The SWI candidate for the tallest wall in New England. Cliff Walk, Newport.
Below is an idiosynchratic mix of sites that relate to the objectives of the SWI.
STONE WALLS NATIONALLY:
The Stone Foundation, based in Santa Fe, New Mexico is diriected by Thomas Lipps. It's a great link to stone walls outside of the New England region. Professor Thorson will be speaking at their national meeting next Fall.
The founder of Monterey Masonry, Mark Mendel invited me to help him conduct a two-day workshop in Stockbridge, MA, last October. I was impressed with the skill, sensitivity and care with which he treated both his stone and his students, one that will surely emerge from any work he does for a client.
After decades of professional photography the photographer Jack McConnell became "obsesssed" with stone walls. He now has a popular postcard book in stores nearly everywhere, and has done gallery shows on only stone walls. He is an on-again, off-again collaborator with with Professor Thorson, as time permits.
Don't miss William Hubbell's 2006 photo book Good Fences: A Pictorial History of New England Stone Walls, published by DownEast Books, Portland Maine.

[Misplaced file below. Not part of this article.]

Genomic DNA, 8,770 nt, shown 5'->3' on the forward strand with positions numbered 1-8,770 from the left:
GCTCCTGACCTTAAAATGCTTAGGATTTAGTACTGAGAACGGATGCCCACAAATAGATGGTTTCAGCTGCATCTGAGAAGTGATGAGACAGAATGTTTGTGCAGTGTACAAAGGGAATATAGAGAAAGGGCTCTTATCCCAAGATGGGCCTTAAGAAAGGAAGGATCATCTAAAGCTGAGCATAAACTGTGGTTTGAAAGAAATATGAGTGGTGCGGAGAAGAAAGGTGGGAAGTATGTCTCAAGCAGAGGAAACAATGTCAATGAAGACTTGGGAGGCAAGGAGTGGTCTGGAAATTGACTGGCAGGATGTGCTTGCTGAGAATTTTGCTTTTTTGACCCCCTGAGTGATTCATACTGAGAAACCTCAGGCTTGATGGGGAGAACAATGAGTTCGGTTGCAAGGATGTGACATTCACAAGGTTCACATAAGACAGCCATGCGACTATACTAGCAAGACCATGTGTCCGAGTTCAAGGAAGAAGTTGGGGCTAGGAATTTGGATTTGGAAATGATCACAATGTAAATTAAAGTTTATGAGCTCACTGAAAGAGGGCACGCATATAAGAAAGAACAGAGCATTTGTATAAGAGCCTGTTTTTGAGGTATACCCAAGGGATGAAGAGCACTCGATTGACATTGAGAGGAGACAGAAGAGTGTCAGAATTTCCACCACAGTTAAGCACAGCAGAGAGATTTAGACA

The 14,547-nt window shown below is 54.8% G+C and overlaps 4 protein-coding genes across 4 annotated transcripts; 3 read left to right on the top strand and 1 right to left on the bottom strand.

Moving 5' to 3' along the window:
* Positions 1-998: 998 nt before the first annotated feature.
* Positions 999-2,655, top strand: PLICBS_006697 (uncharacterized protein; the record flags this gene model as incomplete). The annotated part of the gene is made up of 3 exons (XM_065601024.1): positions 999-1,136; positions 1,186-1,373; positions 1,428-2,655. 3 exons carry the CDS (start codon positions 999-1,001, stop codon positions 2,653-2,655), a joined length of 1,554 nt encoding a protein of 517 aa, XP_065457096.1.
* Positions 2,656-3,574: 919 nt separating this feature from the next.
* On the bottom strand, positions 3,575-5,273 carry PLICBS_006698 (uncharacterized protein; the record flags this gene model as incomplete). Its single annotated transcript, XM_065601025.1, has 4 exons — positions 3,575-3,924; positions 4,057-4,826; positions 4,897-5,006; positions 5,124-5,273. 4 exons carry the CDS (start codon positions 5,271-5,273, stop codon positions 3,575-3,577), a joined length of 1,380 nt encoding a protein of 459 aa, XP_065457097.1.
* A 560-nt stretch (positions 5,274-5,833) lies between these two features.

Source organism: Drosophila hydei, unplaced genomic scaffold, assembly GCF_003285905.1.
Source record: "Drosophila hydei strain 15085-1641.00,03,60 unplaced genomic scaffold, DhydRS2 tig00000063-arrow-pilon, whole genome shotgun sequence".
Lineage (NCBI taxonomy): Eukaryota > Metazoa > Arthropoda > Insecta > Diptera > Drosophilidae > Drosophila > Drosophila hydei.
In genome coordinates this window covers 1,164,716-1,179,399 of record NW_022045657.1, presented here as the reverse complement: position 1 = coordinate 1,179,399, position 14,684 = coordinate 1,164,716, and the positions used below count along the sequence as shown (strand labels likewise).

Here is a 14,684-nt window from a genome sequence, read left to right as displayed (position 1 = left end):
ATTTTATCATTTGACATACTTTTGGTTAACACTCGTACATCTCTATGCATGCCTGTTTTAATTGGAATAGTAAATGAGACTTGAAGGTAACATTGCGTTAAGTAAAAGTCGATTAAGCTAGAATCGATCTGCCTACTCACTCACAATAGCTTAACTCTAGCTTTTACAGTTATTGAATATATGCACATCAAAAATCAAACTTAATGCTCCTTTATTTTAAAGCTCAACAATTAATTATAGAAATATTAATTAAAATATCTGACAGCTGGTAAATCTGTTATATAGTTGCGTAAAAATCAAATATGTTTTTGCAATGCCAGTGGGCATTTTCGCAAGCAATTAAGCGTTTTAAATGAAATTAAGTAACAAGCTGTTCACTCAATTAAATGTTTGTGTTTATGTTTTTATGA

Do not miss
The New England Antiquities Research Assocation is an organization devoted to the investigation of unusual stone structures in New England, many of which are believe to be pre-Colonial in age. There is a mix of careful archaeology and wishful thinking among the sites.
Know where your stone comes from. Was it stripmined from an old wall? Some quarries are are no more than staging areas where scavenged and stolen rock is sorted, high-graded, and sold to unsuspecting buyers. , Goshen Stone is one of the good guys out there. Their mica schist, after only a few years, as as good as it gets. There are plenty of good companies out there. Just beware of the bad ones.
LANDSCAPES FROM SPACE
The National Geophysical Data Center (NGDC) is a federally maintained archive of information about the nation's physical landscape From this site, you can find shaded relief maps of anywhere. Try picking a state, then zoom in on your town, then look at a color shaded relief map of its topography.
WHAT KIND OF ROCK IS THAT?
The best aceess is to go through your state's geological survey, which can be found from an alphabetical list at the Association of American State Geologists.